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In the old days, say about 20 or 30 years ago, people went to the doctor to get their questions answered and their problems solved. The doctor “owned” the knowledge. We paid to get it. Seemed to work…or did it? We have come to understand that, even today, the answers you get and the treatments that are recommended may be based more on your doctor’s opinion or belief than on hardcore evidence.

The cover story in this week’s Business Week Online, titled “Medical Guesswork,” gives a nice summary of the problem and helps to describe one possible solution. The article points out that only about 20-25% of medical care has been proven effective. We call that type of care “evidence-based medicine”. One or more randomized clinical trials usually have to be performed and published in reputable peer-reviewed medical journals before we consider a medical intervention evidence-based. Too often, clinical practice is based on studies that don’t meet that rigorous standard. Or, the practice may not have been studied at all (for example, the efficacy of hand-washing). That doesn’t mean a medical intervention doesn’t work (although it may not), rather it means that doctors and other health professionals are getting tests and recommending treatments based on something other than solid evidence.

The article in Business Week focuses on the work of Dr. David Eddy, the smartest doctor I have ever met. In fact, David is not just a doctor. He also has a Ph.D from Stanford’s Engineering-Economics Systems Department. David, his colleague Len Schlessinger, and others, with funding from Kaiser Permanente, applied their knowledge of medicine, engineering, mathematics, and economics to the development of a sophisticated computer modeling program, they call Archimedes. Using this program, they can simulate populations of virtual patients they use to test various medical interventions.


Taking on diabetes

One of the first clinical problems they addressed with Archimedes was diabetes. Diabetes is a complicated condition that is associated with high blood pressure, abnormal lipids, cardiovascular disease, stroke, kidney failure and blindness, and amputations, amongst other things. Many doctors and patients focus the bulk of their attention on lowering blood glucose levels. Now that is important, but it turns out that it isn’t the only thing or even the most important thing that doctors and patients with diabetes can do. Archimedes simulation was able to demonstrate that treatment with three medications—all available in inexpensive generic formulations—were just as important, and may be even more important than blood glucose control. Those medications are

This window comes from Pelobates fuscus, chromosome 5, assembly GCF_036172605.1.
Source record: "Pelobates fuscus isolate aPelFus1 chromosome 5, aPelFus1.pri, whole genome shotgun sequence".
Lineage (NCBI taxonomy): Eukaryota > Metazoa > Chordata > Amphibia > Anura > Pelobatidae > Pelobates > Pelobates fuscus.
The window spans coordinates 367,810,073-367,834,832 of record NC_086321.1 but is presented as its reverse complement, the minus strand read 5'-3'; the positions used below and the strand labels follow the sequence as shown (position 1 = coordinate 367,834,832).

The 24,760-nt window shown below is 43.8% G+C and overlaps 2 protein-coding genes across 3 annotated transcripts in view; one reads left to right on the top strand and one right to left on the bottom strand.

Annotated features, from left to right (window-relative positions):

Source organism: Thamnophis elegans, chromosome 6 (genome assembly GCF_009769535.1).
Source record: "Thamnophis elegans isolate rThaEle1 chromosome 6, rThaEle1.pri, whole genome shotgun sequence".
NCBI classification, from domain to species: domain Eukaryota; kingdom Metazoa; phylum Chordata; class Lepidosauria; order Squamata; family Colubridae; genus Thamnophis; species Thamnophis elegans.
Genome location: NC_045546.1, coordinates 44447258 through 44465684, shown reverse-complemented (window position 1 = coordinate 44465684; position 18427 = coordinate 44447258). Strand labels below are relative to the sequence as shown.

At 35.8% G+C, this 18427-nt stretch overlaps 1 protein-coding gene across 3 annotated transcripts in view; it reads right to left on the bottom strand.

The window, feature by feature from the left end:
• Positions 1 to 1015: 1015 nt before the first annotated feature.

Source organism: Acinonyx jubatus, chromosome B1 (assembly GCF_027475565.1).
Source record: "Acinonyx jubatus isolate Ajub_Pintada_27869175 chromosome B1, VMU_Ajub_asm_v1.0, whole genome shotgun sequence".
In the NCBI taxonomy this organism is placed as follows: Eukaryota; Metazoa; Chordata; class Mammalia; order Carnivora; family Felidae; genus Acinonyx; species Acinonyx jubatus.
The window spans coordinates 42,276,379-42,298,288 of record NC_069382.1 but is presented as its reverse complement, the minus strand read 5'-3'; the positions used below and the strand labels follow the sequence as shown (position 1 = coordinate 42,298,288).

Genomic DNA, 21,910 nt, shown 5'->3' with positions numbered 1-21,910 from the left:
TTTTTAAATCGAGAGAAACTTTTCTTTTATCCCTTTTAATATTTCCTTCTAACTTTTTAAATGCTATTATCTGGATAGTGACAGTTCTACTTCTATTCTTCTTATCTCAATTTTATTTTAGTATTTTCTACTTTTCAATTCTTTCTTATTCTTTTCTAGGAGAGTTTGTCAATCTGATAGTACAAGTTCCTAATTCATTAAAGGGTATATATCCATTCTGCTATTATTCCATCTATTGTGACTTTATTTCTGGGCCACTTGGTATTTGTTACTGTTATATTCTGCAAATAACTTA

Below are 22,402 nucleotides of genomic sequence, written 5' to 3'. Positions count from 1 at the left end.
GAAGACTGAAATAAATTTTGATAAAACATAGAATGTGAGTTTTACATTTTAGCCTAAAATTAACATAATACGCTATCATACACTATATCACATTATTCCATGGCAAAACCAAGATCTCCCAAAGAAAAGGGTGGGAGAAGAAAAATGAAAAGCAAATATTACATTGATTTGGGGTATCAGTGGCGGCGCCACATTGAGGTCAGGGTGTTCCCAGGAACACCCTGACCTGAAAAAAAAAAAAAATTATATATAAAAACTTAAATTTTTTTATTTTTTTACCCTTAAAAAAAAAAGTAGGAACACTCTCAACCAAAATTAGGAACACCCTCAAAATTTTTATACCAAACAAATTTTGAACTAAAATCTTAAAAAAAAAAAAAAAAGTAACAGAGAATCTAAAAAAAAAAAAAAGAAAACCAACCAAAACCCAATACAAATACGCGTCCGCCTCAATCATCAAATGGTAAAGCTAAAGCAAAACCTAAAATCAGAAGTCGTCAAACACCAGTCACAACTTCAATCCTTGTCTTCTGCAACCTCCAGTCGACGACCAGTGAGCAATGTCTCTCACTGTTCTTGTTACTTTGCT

• Aspirin
  • A cholesterol-lowering statin
  • Drugs called ACE inhibitors (angiotensin-converting enzyme inhibitors, a common blood pressure lowering drug).

The benefits of these medications on the simulated outcomes of diabetes patients were greater than what can be achieved with aggressive glucose control alone.

This is a big deal. Archimedes provided “evidence” in a 30-minute simulation that would have taken years and millions of dollars to achieve using traditional clinical research approaches. Although we are still not 100% certain these simulations are going to mimic reality perfectly, Eddy and colleagues have published papers in peer-reviewed medical journals that demonstrate that Archimedes can reproduce clinical trial results.

David is a man with a mission. He wants to change the way we do medicine for the better. He says he hopes that in 10 years, “no one will make an important decision in health care without first asking: ‘What does Archimedes say?’

Patricia Salber MD, MBA (@docweighsin)
Patricia Salber, MD, MBA is the Founder and Editor-in-Chief of The Doctor Weighs In. She is also a physician executive who has worked in all aspects of healthcare including practicing emergency physician, health plan executive, consultant to employers, CMS, and other organizations. She is a Board Certified Internist and Emergency Physician who loves to write about just about anything that has to do with healthcare.